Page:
Collective Design x Frieze New York
A selling exhibition of art and design demonstrates how colour itself can be a material, essential to a work and not just a finishing flourish.
Color and Production: From the Atom to the Void
8th – 15th May 2020
THIS WEEK SEES the welcome return of New York’s Collective Design Fair, albeit, in this pandemic year, online. After skipping last year, Collective’s Founder and Creative Director, Steven Learner agreed a collaboration with Frieze New York 2020. The Design Fair would curate a special selling exhibition as an adjunct to the contemporary art fair. Color and Production: From the Atom to the Void, curated by the esteemed design historian and curator, Libby Sellers, traces the way developments in the production of colour – from the intense pigments used in illuminated manuscripts, to the most advanced electronic and digital technologies – have inspired artists and designers alike. This eclectic spread of art works and designed objects, from the sixteenth century to newly produced pieces from Sabine Marcelis, Jochen Holz and James Welling, will now unfold in virtual space, within the Frieze Viewing Room, opening 8th until 15th May, with a preview 6th-7th May.
Last May, New York was chock-a-block with design. TEFAF New York fielded a cohort of the world’s leading design galleries while Object & Thing, held in a repurposed warehouse, offered 200 different objects from a wide range of galleries, made by artists and designers. This year, in response to the world health crisis, TEFAF New York and Object & Thing have opted to reschedule to late fall. Frieze took the decision to cancel the physical fair altogether, but to bring forward new online initiatives already in development. They recognise that these are likely to be an increasingly important draw for contemporary art galleries in the future, keen to attract buyers from all four corners of the globe.
Learner is not too dismayed by the jump online: “This digital platform strangely offers benefits as we certainly will reach a more diverse and broader global audience than we would have physically. In addition we are presenting a version of the original experience of the exhibition which viewers can follow in a more linear fashion, room by room, seeing key pairings and themes as Libby envisioned them.” He adds, “There are just exquisite objects that will be seen differently in the context of an art and design exhibition.” The works are drawn from international galleries as diverse as Friedman Benda, Galerie kreo, Giustini Stagetti, Hostler Burrows, David Zwirner, Sean Kelly Gallery, Massimo De Carlo, Gabrielle Ammann and Urban Architecture, with pieces by leading twentieth century artists such as Donald Judd, Sheila Hicks or Josef Albers in conversation with works by Ettore Sottsass, Gaetano Pesce and Formafantasma.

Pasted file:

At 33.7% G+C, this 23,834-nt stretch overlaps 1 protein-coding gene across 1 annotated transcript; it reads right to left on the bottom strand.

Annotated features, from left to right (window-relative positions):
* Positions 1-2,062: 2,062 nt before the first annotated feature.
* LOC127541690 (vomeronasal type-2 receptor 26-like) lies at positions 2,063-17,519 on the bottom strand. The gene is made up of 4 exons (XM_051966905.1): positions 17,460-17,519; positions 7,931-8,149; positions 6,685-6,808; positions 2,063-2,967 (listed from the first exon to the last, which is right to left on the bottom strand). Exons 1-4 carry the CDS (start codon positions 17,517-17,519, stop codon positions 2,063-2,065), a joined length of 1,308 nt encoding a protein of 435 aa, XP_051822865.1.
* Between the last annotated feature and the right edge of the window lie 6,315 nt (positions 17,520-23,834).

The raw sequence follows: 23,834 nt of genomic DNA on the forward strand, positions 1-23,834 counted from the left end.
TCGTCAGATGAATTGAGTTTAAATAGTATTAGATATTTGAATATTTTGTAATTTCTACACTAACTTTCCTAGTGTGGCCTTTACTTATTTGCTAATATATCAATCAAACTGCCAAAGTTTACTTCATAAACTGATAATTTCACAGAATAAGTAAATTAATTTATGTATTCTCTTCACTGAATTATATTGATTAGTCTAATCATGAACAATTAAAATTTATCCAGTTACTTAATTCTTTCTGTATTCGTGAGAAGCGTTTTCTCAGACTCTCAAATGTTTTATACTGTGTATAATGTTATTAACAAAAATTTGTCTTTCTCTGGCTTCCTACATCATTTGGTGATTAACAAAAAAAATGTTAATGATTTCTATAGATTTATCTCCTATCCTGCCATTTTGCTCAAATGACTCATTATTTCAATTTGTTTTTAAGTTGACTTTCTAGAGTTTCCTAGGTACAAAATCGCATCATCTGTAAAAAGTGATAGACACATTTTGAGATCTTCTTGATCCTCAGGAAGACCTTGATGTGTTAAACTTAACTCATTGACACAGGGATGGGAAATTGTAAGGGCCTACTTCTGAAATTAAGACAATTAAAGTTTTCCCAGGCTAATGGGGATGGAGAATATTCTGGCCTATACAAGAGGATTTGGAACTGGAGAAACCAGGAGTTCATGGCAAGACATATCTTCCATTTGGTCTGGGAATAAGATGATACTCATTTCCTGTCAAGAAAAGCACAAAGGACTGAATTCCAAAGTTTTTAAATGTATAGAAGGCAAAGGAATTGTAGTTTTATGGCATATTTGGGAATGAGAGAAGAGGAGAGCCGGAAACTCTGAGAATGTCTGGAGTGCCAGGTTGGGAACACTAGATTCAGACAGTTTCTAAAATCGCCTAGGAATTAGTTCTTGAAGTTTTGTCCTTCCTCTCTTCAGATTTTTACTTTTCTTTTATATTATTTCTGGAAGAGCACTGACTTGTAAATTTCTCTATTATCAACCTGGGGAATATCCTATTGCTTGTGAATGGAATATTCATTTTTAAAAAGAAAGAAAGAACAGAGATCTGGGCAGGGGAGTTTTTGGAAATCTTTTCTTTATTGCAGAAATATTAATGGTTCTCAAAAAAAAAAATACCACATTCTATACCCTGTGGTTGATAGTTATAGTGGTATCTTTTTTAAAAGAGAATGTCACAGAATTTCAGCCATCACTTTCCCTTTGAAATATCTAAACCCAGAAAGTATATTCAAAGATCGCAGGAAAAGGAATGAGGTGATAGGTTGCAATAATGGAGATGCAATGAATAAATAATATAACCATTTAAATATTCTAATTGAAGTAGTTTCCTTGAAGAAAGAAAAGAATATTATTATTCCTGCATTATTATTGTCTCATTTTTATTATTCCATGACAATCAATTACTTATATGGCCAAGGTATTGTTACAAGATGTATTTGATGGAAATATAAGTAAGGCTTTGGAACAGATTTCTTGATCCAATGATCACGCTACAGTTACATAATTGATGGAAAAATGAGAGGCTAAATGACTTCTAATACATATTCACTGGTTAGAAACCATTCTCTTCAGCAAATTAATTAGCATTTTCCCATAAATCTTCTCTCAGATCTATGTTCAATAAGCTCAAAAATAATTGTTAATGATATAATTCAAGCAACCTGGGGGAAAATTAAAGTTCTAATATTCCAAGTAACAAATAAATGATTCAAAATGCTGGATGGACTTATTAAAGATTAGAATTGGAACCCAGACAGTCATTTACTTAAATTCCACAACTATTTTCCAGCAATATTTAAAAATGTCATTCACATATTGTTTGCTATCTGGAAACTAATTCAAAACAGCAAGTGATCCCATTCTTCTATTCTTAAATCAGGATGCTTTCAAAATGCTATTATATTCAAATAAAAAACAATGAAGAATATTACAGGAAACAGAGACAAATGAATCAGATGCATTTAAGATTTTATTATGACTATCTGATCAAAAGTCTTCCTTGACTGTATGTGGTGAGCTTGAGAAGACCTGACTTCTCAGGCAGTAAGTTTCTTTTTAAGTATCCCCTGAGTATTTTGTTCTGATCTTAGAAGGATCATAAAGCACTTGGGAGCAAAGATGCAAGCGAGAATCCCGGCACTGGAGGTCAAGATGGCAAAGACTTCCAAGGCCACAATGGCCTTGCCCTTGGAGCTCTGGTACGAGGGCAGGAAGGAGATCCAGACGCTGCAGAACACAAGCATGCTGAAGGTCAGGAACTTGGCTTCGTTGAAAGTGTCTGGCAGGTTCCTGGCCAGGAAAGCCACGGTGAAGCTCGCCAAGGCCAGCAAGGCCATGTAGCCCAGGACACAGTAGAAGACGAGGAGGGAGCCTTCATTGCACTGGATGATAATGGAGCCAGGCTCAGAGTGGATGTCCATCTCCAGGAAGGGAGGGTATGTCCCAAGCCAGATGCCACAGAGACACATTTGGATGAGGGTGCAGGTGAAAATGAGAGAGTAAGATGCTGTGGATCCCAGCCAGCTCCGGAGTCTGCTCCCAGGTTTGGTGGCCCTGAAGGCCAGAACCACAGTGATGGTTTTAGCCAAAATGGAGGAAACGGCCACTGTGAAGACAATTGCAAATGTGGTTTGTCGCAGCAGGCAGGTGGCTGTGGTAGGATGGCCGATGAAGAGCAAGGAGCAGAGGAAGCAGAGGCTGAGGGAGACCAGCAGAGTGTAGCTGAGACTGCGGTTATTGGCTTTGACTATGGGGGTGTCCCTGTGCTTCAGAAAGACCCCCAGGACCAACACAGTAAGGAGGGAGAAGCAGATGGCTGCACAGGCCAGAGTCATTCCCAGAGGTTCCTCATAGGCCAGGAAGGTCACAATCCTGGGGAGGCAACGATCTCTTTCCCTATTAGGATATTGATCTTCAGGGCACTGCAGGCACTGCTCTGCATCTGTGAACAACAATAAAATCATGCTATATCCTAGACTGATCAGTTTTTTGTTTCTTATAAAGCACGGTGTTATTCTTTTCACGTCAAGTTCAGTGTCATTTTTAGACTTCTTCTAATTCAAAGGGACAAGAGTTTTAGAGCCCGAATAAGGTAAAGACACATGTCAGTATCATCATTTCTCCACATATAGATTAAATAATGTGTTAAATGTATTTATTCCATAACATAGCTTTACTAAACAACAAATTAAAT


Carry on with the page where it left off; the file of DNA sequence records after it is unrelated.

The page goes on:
In response to the physical fair’s cancellation, Sellers has organised the works into categories that will be presented in three ‘rooms’. The first room, ‘Mapping’, features works which have been inspired by colour theory and the study of colour as a scientific phenomenon. The second room, ‘Matter’, traces the evolution of pigment but will also include works featuring inert gasses, polymer coated substrates (3D Printing) and inorganic materials that were never pigment. In the final room, ‘Material’, Sellers examines the role that production and manufacturing have played in the evolution of colour. Sellers explains her approach, “In design, and particularly twentieth century industrial design, colour was historically treated as the last flourish, the final embellishment – not something that was intrinsic to the object’s beginnings.” Her show by contrast, gives “agency back to colour by treating it as a prime material in its own right.”
Sellers emphasises that “the choice of material is never completely objective”. She has included in the exhibition artists who have employed particular materials for political or ideological reasons, “For example, when Conceptual, Minimal or Radical artists and designers, from the 1960s on, embraced ready-made, found or newly commercialised industrial materials by ways of stripping any luxury from their work.” She has also chosen examples from Formafantasma and Tanya Aguiniga, to show the ways in which many contemporary practitioners “are returning to pre-industrial or natural colourants, by way of commenting on an over reliance on petroleum-based materials, or the dubious origins of certain mined and harvested materials.”
The choices may also be more personal. Sellers cites the British conceptual artist Alan Charlton (born 1948), who works only in grey, using industrially produced stable colours which behave the same in all locations, and under all light. The Dutch designer Hella Jongerius, meanwhile, has, says Sellers, “spent the last few decades fighting against exactly this standardisation within industry. She believes this has reduced colour to static, objective systems.” Jongerius mourns the loss of richness achieved by more costly, artisanal methods.
The show includes some eye-popping examples of twentieth and twenty-first century design, as well as more muted explorations of the impact of colour on form and function. Asked what might be her own favourite colour, Sellers replies: “Instead of a favourite colour, I’d say I like light. As without light – there can be no colour.”
Color and Production: From the Atom to the Void – bridging the worlds of design and art, the exhibition will feature significant historical objects alongside works by contemporary designers and artists.